The Entertainment Chuckwagon: I don’t wanna grow up!

Washington-Mall-Toys-R-Us-EBack in my day, we didn’t have Amazon.com. We had these places called toy stores. You know, stores that sold toys. Just toys, not weed whackers, kitty litter, or hygiene products – just toys. And, we liked it!

There was Children’s Palace, Toyco, Circus World, Kay Bee, and more. But, now, those stores are gone. Toys R Us was truly the last of the stores that was solely toy focused, where a kid might look at this, look at that, get excited, and later throw a temper tantrum in the middle of the store until their parents bought them the toy they desired. Come on, you know you know someone who did this.

For me, it was a world of He-Man, The Real Ghostbusters, Go-Bots – that’s right, I said Go-Bots, not Transformers. I didn’t wanna grow up, I was a Toys R Us Kid.

So, when it was announced this past March that Toys R Us would be closing their doors for good, for this old fart, it signaled the end of an era for this middle aged guy. With the closing of Toys R Us, it so went the final piece of my childhood. First Children’s Place and Kay Bee Toys, now Toys R Us, now forever shuttered. That’s a real bummer, and it prompted me to learn more about the origins of the store.

So, where did it all begin for the Toys R Us saga?

According to toysrus.com, the store was the brainchild of 25 year old Charles Lazarus, who first opened a baby furniture store called Children’s Bargain Town in 1948 in Washington, D.C.

In 1950, Lazarus decided to try selling toys as well, soon discovering that when toys broke or fell out of fashion, parents would bring their children back to buy more. In order to ensure the success of his venture, Lazarus offered a wide assortment of toys for Joe and Jane Consumer to purchase for their children.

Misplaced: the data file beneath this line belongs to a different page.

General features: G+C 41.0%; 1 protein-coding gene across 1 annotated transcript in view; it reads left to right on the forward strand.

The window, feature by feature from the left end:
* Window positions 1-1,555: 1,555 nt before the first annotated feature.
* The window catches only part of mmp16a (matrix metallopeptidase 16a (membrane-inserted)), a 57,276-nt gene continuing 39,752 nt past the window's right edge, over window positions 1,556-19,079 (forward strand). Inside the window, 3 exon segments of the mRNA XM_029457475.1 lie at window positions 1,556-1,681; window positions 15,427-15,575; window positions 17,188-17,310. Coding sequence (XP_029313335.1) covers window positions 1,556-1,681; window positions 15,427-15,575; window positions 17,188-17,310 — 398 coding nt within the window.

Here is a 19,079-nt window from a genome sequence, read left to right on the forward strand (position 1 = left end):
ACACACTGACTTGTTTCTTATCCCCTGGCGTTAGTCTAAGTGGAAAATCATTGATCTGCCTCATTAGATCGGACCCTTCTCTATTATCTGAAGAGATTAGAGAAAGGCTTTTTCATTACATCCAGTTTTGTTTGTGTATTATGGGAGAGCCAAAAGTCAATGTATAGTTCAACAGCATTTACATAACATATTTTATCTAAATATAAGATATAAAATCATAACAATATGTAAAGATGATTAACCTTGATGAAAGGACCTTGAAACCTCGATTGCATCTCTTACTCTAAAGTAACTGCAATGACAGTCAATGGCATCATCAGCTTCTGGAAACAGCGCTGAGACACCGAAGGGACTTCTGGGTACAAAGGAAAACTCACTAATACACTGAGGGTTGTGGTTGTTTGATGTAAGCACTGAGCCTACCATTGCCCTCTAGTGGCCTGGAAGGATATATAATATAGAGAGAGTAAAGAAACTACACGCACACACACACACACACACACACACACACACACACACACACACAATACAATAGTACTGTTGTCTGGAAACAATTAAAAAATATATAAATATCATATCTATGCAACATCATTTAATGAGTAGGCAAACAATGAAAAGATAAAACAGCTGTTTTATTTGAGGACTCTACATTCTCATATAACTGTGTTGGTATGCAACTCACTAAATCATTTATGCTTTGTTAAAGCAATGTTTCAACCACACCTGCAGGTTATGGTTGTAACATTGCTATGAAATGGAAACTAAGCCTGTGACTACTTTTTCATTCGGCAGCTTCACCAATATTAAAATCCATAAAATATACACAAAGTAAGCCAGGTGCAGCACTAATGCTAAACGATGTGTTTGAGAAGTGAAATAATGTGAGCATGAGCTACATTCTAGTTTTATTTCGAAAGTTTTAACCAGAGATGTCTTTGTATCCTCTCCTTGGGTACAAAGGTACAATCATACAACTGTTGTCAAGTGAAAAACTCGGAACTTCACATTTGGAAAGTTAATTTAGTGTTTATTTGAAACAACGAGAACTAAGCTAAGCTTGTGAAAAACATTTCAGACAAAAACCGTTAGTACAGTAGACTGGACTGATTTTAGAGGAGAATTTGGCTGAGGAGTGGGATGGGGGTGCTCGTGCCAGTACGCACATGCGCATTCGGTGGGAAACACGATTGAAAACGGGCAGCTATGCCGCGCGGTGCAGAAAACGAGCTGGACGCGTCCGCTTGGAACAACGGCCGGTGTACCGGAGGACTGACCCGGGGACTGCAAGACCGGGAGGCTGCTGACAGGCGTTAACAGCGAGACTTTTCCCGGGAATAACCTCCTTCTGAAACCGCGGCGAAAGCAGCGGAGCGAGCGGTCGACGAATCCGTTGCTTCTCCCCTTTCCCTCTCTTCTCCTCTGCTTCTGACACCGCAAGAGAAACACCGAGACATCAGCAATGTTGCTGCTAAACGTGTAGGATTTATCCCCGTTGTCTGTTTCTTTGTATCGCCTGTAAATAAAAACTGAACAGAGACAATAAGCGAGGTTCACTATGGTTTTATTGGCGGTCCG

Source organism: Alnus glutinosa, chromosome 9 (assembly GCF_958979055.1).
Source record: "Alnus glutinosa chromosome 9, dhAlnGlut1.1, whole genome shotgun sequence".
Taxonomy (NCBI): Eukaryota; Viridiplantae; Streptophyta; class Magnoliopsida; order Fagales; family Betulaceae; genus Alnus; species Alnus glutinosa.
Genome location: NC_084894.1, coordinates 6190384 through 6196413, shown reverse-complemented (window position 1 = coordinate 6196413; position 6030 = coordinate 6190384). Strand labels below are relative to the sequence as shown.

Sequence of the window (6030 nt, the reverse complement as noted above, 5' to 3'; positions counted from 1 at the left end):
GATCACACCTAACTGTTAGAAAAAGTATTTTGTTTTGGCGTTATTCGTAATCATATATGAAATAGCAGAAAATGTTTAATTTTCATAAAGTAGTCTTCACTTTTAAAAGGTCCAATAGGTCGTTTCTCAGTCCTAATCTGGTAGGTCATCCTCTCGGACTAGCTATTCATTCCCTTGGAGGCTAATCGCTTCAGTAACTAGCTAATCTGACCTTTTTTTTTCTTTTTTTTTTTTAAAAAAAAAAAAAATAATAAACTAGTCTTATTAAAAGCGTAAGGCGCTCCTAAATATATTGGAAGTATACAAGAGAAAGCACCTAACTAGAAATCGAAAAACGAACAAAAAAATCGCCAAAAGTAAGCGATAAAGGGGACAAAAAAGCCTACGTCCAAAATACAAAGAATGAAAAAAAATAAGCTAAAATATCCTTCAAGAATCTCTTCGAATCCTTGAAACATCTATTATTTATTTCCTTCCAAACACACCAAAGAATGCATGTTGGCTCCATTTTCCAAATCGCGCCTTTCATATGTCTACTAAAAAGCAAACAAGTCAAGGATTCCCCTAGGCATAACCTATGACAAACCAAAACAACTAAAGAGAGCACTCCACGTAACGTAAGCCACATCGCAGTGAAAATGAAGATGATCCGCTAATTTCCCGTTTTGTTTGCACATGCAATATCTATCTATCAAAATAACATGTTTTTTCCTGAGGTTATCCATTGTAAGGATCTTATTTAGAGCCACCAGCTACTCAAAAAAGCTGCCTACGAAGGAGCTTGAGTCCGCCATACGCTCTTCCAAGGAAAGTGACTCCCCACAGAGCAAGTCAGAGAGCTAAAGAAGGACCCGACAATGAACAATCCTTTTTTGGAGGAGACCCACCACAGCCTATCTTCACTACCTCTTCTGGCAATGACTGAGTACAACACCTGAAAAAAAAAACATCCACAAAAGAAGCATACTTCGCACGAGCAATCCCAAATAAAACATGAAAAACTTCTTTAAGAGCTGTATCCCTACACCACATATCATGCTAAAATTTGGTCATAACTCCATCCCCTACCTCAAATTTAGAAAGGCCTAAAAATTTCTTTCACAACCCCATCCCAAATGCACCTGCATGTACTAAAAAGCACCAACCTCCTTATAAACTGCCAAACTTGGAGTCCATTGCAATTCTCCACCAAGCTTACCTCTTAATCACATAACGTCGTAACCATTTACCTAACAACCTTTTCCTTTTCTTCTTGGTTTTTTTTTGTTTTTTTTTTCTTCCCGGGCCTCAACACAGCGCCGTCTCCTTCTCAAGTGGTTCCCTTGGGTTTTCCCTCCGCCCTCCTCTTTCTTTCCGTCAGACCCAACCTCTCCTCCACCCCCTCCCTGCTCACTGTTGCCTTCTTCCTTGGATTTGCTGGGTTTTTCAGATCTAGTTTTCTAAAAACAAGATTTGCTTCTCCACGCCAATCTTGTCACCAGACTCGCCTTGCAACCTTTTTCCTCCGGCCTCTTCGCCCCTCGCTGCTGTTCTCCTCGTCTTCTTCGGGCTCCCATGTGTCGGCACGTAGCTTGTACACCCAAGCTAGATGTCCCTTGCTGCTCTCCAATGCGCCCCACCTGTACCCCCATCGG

Then came 1957. Americans liked Ike, as he was sworn in for his second term as 34th President of the United States, Great Balls of Fire! was a huge hit for Jerry Lee Lewis, and Doris Day was playing The Pajama Game to the delight of packed movie houses across the country.

It was also the year the very first Toys R Us Store was opened in Rockville, Maryland. The “R” in the store logo appeared backwards to give the impression it was written by a child.  With a catchy name in place, now Toys R Us needed just the right mascot.

Choosing the right mascot is essential for a brand. Lucky Charms has Lucky the Leprechaun. The Pittsburgh Pirates have The Pirate Parrot. Pennsylvania Bridges has Chuck Brutz. And Toys R Us has Geoffrey Giraffe, a character who soon became as beloved as Toys R Us itself.

Geoffrey Giraffe made his commercial debut in 1973 as a live action guy dancing in a giraffe suit, then appeared in animated form as well. Geoffrey soon found a wife, Gigi. Soon, Junior and Baby Gee joined the family.

In 1983, the company branched out into selling children’s clothes as well, with the addition of Kids R Us, followed by Babies R Us in 1996 in 1996. In 1990, Lazarus was inducted in the Toy Industry Association Hall of Fame.

Sadly, Lazarus passed away on March 22 of this year from respiratory failure. Only two months earlier, in January, Toys R Us had announced that like Macy’s, Sears, and K-Mart, they would be closing a limited number of stores.

However, two months later, it was announced that all Toys R Us Stores would be closing their doors for good. Some in the Pittsburgh area closed by April, while the remaining locations closed this past June 27.

In an age of Amazon.com and Wal-Mart, specialty retail stores are a dying breed. Some may call that progress, but shopping online lacks of the excitement of a visit to an actual toy store.

Goodbye, Toys R Us, you may be gone, but never forgotten in our hearts. We’ll always be Toys R Us Kids.

Story by Chuck Brutz for Pennsylvania Bridges